Where are you most likely to find an energy efficient home?

Energy prices are on the move and although a crisis of widespread blackouts looks to be averted for now, longer term, having an energy efficient home is going to become increasingly important. So, are we seeing more energy efficient homes? And in what suburbs are we seeing more of them?

While we can’t work out exactly how many energy efficient homes are in Australia, the number of homes advertised for sale with energy efficient features can be measured.

For this analysis, we looked at advertised homes for sale which included these terms in their listing – “solar”, “battery” and “off grid”.

All terms saw a significant increase in the 12 months to May 2020 and the 12 months to May 2022.

“Solar” was the most popular term. The significant occurrence of this word is driven by significant take up of solar panels over a prolonged time period, at times boosted by generous government incentives.

The term that had the biggest uptick however was “battery”, increasing by 85 per cent over the two year period.

This no doubt reflects that while solar panels are good for energy efficiency, being able to store that energy is an even better outcome.

Off grid is still not all that common but also saw a decent pick up over the two year time period.

The suburbs in which we see the highest number of these terms being used shows how much government policy to ensure energy efficient new homes is working.

The suburbs with the most listings containing the terms “solar” and “battery” are all areas where we see a large number of new homes being developed.

In most states, there are strict requirements for energy efficiency inclusions in new homes.

For existing homes, there are no legislated requirements to make them more energy efficient.

Instead, there have been various incentives provided over time by governments to include such things as solar panels and better insulation.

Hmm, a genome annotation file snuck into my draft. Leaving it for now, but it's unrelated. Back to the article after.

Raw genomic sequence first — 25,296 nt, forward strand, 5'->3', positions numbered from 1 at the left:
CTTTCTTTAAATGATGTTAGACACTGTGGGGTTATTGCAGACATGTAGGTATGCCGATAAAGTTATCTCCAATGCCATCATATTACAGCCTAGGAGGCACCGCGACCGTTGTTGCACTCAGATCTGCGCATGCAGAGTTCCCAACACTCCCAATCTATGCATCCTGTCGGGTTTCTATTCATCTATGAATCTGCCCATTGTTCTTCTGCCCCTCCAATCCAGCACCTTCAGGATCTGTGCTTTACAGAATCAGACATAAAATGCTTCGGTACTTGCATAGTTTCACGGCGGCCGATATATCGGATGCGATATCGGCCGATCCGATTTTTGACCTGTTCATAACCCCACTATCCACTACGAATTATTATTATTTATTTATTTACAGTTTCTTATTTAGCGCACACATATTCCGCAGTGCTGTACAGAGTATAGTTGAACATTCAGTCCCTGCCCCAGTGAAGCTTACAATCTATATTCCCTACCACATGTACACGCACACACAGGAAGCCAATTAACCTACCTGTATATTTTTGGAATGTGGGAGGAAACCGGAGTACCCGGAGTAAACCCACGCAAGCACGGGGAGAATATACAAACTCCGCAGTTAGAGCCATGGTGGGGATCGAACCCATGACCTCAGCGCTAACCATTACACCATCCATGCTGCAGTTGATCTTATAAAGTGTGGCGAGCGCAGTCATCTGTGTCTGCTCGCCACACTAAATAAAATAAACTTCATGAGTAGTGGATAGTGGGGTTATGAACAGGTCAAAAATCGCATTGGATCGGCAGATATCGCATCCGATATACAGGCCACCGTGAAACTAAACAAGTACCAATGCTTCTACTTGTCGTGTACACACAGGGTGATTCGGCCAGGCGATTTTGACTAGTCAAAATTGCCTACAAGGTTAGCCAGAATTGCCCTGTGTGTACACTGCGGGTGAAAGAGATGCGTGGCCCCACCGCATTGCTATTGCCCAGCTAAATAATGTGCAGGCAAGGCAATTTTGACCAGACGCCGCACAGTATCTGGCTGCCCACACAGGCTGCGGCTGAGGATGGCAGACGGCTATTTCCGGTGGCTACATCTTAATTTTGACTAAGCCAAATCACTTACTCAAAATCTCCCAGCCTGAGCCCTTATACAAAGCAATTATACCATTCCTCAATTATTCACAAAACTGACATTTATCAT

These incentives have had varying success but have not had the widespread impact the green initiatives have had for new homes.

Including energy efficient terms when selling a house is rising, in part because more people see it as a way to generate interest in a property, as well as because more homes are becoming energy efficient.

As to whether being energy efficient results in a higher price is more difficult to work out.

Given that many things like solar panels and batteries can be added to homes at a later date, it is unlikely to be as big a factor as location, number of bedrooms or land size.

At the most extreme, going off grid means you don’t have to worry at all about rising energy costs.

There are still very few properties for sale that offer this, although this too has seen a lot of growth over the past two years.

While solar powered homes with batteries are more likely to be found in new homes on our urban fringe, off grid homes are not surprisingly found in more remote regional areas.

Glenwood in Queensland is located between the Sunshine Coast and Hervey Bay.

With a median of just $370,000, buying an off grid property in this town is relatively inexpensive but would also save you a lot of money on energy bills.

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Nerida Conisbee

Nerida Conisbee is the Chief Economist at Ray White.